Before our trip, our church held a meeting to explain to the congregation regarding what we would be doing on our trip to Sierra Leone. As a part of this meeting, we held a small fundraiser to raise money to provide rice to families enrolled in the CRC program.
During our trip, we were able to go with the CRC to deliver this rice. Wow, I will never complain about the potholes in the streets of Philadelphia again! Saturday we went out to deliver rice to families; it took most of the day and a lot of patience. I am truly grateful that yesterday was the last day for delivering rice. The holes, lumps, and bumps in the ground were a challenge to the driver, and a nightmare to me, but we made it safely to every family. At one point we had to drive through a small body of water, I looked out the window to my left and there was a mother and child washing clothes a few feet from us!
Pastor Chaney and I were well please with the selection of people who received the rice. Just to share a few examples; we met with one family that both parents where blind and dependent on help from the village to raise their children. There was also the single mother who was physically disabled; she could not walk needed help daily to do simple chores for her children. And yet at the end of the worse road ever, we met a family that was being cared for by the Auntie. The mother was not available because she had to walk to the city on the very road we were on to sale fruit to support her family.
What a blessing it was to meet these families and participate in the food assistance that CRC provides to vulnerable families.
Looking back over the last two days, I saw the much-needed improvements Mercy Hospital has made. The hospital is beautiful; it looks more like a working small medical campus. I visited with and prayed for the patients who were housed on the second floor. I remember when mothers would come from long distances just to wait outside in the heat to be seen by the doctor. In one day, I have observed almost 100 pregnant women who traveled from far away villages to be seen. Those that came to Mercy where greeted in a building with conformable chairs. During my visit the mothers participated in a lecture on self-care. I discovered the unique care provided by staff was an encouragement to mothers to take better care of themselves and their children.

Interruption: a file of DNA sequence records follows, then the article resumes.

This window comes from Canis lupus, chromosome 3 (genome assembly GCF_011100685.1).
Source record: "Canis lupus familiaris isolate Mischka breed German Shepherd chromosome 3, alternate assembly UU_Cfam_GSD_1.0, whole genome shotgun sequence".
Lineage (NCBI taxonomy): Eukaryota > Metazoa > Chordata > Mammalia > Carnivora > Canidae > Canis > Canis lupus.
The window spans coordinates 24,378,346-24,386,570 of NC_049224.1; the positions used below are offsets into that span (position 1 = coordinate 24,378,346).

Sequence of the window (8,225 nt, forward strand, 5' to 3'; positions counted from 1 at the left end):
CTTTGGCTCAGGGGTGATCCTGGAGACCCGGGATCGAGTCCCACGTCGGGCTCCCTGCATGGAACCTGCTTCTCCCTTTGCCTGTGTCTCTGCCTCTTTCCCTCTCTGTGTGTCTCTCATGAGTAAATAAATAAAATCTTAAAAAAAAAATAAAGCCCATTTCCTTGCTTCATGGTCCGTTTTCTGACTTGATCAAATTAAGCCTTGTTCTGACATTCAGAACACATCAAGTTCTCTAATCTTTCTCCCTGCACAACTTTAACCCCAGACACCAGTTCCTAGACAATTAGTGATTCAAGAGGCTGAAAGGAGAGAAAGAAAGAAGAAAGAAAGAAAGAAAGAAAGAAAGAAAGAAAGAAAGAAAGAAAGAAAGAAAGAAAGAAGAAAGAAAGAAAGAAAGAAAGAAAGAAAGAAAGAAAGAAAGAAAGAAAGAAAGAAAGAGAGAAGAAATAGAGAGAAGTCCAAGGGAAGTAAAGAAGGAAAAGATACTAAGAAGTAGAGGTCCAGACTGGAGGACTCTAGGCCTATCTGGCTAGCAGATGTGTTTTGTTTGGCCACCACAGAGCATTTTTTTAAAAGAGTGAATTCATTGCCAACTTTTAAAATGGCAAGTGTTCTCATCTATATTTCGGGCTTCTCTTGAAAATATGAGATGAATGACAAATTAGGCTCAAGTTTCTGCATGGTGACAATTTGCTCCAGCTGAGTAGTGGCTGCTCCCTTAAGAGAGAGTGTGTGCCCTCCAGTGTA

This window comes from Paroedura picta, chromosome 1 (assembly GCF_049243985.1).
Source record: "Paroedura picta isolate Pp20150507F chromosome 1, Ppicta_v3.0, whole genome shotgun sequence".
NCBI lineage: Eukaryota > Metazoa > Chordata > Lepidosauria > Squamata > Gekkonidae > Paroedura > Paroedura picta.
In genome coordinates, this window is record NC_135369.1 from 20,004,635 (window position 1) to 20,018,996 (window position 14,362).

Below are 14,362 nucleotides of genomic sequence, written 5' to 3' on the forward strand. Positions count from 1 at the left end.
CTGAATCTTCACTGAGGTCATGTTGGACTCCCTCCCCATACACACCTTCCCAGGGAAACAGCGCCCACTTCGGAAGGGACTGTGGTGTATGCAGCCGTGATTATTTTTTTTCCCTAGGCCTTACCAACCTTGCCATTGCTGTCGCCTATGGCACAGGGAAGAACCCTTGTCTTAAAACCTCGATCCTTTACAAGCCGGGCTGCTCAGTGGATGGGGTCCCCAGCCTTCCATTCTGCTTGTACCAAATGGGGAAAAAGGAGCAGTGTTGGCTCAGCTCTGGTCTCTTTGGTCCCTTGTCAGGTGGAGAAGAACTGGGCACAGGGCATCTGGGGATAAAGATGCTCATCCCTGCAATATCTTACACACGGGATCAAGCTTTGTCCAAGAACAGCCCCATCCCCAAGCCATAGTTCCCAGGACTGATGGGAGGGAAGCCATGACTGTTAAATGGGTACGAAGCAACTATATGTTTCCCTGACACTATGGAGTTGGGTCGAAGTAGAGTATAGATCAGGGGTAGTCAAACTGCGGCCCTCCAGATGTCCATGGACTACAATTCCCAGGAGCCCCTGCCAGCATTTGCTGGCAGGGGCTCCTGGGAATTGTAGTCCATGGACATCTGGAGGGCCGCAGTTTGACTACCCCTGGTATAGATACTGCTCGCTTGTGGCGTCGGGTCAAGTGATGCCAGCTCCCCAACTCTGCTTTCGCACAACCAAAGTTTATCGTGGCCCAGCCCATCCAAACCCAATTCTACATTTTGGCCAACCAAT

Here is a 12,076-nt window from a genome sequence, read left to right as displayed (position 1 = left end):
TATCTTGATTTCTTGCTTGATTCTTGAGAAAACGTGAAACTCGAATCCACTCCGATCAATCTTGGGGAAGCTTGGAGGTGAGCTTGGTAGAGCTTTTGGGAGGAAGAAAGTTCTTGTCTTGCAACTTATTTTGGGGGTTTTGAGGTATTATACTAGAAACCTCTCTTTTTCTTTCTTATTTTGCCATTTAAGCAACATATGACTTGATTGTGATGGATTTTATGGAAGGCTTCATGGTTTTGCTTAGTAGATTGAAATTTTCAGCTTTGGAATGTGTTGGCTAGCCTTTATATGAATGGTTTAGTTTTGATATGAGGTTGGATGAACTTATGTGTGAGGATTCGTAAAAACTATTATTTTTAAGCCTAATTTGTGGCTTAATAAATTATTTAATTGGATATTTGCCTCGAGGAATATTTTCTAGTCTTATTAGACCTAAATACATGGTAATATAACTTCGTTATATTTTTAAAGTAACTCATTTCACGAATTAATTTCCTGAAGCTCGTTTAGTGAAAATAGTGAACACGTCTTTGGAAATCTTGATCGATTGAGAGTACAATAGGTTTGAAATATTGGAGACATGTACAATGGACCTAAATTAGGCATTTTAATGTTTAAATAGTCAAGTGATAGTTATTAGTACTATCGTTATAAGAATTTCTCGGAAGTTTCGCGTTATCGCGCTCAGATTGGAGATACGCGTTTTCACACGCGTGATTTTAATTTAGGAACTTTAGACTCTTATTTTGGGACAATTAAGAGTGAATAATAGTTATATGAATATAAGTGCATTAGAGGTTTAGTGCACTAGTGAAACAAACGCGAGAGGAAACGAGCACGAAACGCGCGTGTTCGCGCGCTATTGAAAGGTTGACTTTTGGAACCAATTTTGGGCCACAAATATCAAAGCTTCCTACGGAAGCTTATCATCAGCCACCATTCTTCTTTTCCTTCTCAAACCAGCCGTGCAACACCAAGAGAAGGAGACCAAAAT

Today, we are just getting back from the Village Partnership--what a wonderful experience! We first met with the Chieftains and elders of the village and then with the families. We were well received by all adults, but the smaller children were afraid to come close to us. We took pictures of the parents with children who received the rice. They appear to be very grateful; the language barrier prevented much interaction, but the smiles and happy faces said it all. I was so impressed with the size of the bags of rice. We priced the rice we bought based on 50 LB bags, but it actually weighted 50kg or 110.25 lbs! It took 2 men to carry each bag of rice.
Another great experience was Pastor Chaney and I am learning to speak “Mende.” We visited a class of young school age children who native language was Mende but was learning to speak English. After a short time we ask could they help us learn a few words in Mende. We all had fun sharing with each other, it was a wonderful time. It is such a blessing to learn while you serve others.
House of the Lord Church
Today the team and I had the honor and privilege to set out to visit the children that we advocate for and their beautiful families. The families we visited found in and around the city of Bo. The team members included in this trip were Misti, Melissa, Brent, Alex, Ellen, and Tom. We took three vehicles and had Henry, the Family Empowerment Advocate in Sierra Leone, as our experienced navigator. We each had gifts, which included a bag of rice, for our families. As we traveled around Bo, it was heartwarming to see each advocate meet with the children and their families. During each stop, the team was greeted with smiles and warm welcomes.